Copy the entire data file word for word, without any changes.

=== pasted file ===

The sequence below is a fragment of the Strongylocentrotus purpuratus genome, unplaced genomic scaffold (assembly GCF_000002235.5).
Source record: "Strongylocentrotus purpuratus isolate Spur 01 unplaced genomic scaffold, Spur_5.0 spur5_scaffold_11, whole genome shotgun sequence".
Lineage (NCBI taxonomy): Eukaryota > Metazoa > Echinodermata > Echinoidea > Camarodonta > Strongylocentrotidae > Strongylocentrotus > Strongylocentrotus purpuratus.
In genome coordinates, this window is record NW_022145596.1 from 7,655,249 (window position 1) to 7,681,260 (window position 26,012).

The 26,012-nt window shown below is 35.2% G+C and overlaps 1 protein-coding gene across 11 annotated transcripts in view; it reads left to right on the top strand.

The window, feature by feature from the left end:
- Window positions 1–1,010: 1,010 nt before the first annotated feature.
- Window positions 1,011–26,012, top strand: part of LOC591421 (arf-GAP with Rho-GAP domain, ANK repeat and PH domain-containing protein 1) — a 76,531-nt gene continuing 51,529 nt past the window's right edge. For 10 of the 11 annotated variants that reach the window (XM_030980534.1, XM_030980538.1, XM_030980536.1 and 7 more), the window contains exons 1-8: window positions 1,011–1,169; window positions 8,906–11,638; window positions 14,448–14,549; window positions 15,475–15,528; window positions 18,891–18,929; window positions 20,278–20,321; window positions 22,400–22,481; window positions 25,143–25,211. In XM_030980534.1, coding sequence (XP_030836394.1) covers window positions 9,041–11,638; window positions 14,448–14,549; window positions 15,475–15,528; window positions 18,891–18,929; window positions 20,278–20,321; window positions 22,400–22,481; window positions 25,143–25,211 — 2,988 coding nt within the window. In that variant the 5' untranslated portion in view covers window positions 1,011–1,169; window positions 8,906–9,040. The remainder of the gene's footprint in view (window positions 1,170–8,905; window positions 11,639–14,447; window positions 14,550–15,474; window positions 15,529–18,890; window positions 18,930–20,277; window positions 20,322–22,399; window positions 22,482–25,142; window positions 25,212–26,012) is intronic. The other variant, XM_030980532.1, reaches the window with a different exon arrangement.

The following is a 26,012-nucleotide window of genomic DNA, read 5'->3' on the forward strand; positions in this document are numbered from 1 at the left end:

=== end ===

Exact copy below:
The sequence below is a fragment of the Strongylocentrotus purpuratus genome, unplaced genomic scaffold (assembly GCF_000002235.5).
Source record: "Strongylocentrotus purpuratus isolate Spur 01 unplaced genomic scaffold, Spur_5.0 spur5_scaffold_11, whole genome shotgun sequence".
Lineage (NCBI taxonomy): Eukaryota > Metazoa > Echinodermata > Echinoidea > Camarodonta > Strongylocentrotidae > Strongylocentrotus > Strongylocentrotus purpuratus.
In genome coordinates, this window is record NW_022145596.1 from 7,655,249 (window position 1) to 7,681,260 (window position 26,012).

The 26,012-nt window shown below is 35.2% G+C and overlaps 1 protein-coding gene across 11 annotated transcripts in view; it reads left to right on the top strand.

The window, feature by feature from the left end:
- Window positions 1–1,010: 1,010 nt before the first annotated feature.
- Window positions 1,011–26,012, top strand: part of LOC591421 (arf-GAP with Rho-GAP domain, ANK repeat and PH domain-containing protein 1) — a 76,531-nt gene continuing 51,529 nt past the window's right edge. For 10 of the 11 annotated variants that reach the window (XM_030980534.1, XM_030980538.1, XM_030980536.1 and 7 more), the window contains exons 1-8: window positions 1,011–1,169; window positions 8,906–11,638; window positions 14,448–14,549; window positions 15,475–15,528; window positions 18,891–18,929; window positions 20,278–20,321; window positions 22,400–22,481; window positions 25,143–25,211. In XM_030980534.1, coding sequence (XP_030836394.1) covers window positions 9,041–11,638; window positions 14,448–14,549; window positions 15,475–15,528; window positions 18,891–18,929; window positions 20,278–20,321; window positions 22,400–22,481; window positions 25,143–25,211 — 2,988 coding nt within the window. In that variant the 5' untranslated portion in view covers window positions 1,011–1,169; window positions 8,906–9,040. The remainder of the gene's footprint in view (window positions 1,170–8,905; window positions 11,639–14,447; window positions 14,550–15,474; window positions 15,529–18,890; window positions 18,930–20,277; window positions 20,322–22,399; window positions 22,482–25,142; window positions 25,212–26,012) is intronic. The other variant, XM_030980532.1, reaches the window with a different exon arrangement.

The following is a 26,012-nucleotide window of genomic DNA, read 5'->3' on the forward strand; positions in this document are numbered from 1 at the left end: